Book Review: Christmas Branches

Latest Jack Kline collection of Christmas tales is a shareworthy feast
Reviewed by Brian R. Wright

The work of exceptional new fiction writer Jack Kline came to my attention a couple of years ago with the P.I. novel, But Not for Me, set in 1930s Kansas City and introducing Philip Morris and entourage into the pantheon of—some say ‘noir,’ I say ‘good’—classic detective literature. This year the author has assembled thirteen short stories from his imagination and family experience that capture the essence of Christmas… its intertwined holy day and ‘holiday’ aspects. Christmas Branches is a welcome addition for our time to the classic literature of the season.

As explained in the foreword, Jack’s writing career was presaged by the first story he ever wrote, as an assignment in the ninth grade. It was about Santa Claus saving a man from frozen death in a Christmas Eve blizzard… which became, in 2008, “Only a Christmas Story.”  That piece came one year after he wrote “Naming Christmas,” a splendid resolution of Jack’s recalled insensitivity, as a 13-year-old, to his dad’s feelings about “not getting the right tree,” for the family occasion. [Both of these Christmas stories appear in the author’s Blowing Carbon (2009) reflections.] With the Santa story:

“The bug had bitten. Each year since I have gifted my family a new story. A few have since been published, including “Christmas with the Pack” in the United Kingdom’s Prole magazine. All of them up through 2018 are included in this collection.

“Why Christmas Branches as the title?

“Decorated evergreens were originally part of pagan celebrations of Winter Solstice. Gradually, particularly during Queen Victoria’s reign in England, evergreens became integral in the Christian observation of Christmas. Each story in this volume is intended to be a branch of the overarching Christmas story—a story of joy, giving, faith, and love.

“I hope readers feel how much I love Christmas and the magical feeling it engenders, both religious and secular. Some of these stories do not directly relate to the reason for the holiday, but they show warmth and generosity that are part of the season. And some reflect more directly on the birth of Christ, including an unusual visit to Bethlehem at the time Joseph went up from the town of Nazareth.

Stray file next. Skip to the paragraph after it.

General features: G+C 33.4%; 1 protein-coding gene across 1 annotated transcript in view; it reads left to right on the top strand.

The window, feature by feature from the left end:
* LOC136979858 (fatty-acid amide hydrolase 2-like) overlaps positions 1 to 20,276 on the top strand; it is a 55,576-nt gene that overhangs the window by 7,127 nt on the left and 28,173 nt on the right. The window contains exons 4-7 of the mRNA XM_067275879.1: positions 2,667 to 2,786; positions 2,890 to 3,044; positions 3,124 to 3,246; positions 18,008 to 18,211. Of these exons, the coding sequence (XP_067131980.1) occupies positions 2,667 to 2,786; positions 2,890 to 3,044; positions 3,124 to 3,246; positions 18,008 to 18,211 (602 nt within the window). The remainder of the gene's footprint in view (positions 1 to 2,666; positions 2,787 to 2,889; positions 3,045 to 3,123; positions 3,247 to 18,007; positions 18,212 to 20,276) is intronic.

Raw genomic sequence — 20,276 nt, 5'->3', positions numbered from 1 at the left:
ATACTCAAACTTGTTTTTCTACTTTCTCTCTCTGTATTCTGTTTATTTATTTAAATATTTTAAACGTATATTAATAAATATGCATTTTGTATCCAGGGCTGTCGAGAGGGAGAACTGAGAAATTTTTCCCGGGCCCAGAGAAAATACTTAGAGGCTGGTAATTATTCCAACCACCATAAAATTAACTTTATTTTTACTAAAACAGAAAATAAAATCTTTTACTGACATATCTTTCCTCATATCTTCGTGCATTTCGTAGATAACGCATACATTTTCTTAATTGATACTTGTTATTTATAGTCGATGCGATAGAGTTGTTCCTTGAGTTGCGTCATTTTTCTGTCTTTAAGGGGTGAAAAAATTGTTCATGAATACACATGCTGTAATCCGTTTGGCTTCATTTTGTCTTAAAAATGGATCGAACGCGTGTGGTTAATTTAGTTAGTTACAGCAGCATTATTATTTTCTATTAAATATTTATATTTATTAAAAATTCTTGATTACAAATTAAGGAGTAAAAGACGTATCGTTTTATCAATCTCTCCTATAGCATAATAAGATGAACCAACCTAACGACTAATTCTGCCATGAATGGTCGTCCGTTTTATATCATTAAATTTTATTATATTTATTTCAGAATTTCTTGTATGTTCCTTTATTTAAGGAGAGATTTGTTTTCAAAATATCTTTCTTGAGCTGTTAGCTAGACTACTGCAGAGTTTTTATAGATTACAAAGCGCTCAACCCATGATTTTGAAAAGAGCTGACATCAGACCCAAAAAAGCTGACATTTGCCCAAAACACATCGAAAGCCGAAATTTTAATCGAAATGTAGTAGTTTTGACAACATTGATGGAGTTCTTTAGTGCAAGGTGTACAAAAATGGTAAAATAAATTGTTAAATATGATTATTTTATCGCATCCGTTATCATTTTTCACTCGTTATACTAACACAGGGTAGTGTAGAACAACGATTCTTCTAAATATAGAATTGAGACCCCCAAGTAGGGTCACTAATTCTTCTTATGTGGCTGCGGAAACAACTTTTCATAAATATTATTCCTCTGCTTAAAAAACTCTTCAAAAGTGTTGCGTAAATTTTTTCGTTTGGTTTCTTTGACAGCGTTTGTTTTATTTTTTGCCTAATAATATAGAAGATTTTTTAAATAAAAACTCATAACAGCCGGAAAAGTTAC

“May these stories enhance your joy of this most special season.

“Merry Christmas,

“Jack” Continue reading

Brian’s Column: New Leaf for a New Year

Or should I say new ‘old’ leaf
By Brian R. Wright

Many would say that we-the-human-race on the man-on-the-street level—especially with the escalating pervasiveness of television through the end of the 20th century and now with the Internet coming of age in the early decades of the 21st—have caved in to the Neil Postman Amusing Ourselves to Death (1985) scenario. [Sorry, I have to forgive the analysis here, because frankly the number of readers who a) ‘get it’ or b) care, are vanishingly small. Which is perhaps THE major reason for my turning over a new leaf… to be discussed shortly.]

A shortcut way to state the above is that most people have become comfortable with the perceptual-emotional or ‘see, hear, feel’ means of consciousness… with a corresponding loss of interest in the conceptual mode of same—reasoning things out thru reading, writing, and exercising independent logical judgment. Give you an example, turn on the mainstream nightly news, see the calming anchor, view the footage accompanying the anchor’s even assuring cadence announcing what meaning and solace you’re to take from the audio-visuals (or at least from the anchor’s voice-overs): “This is true and what all good people of society believe. Don’t worry, be happy, go to work as usual.”  [Then the ads for the broadcast interweave to give you the context and range of acceptable material choices. This is what Postman called the Age of Television.] And it may be our species’ undoing…

[Note also that ALL the major mainstream networks convey the exact same root news.]

Please read the following short essay from a collection of short stories by Jack Kline, Blowing Carbon (2010).[1] Continue reading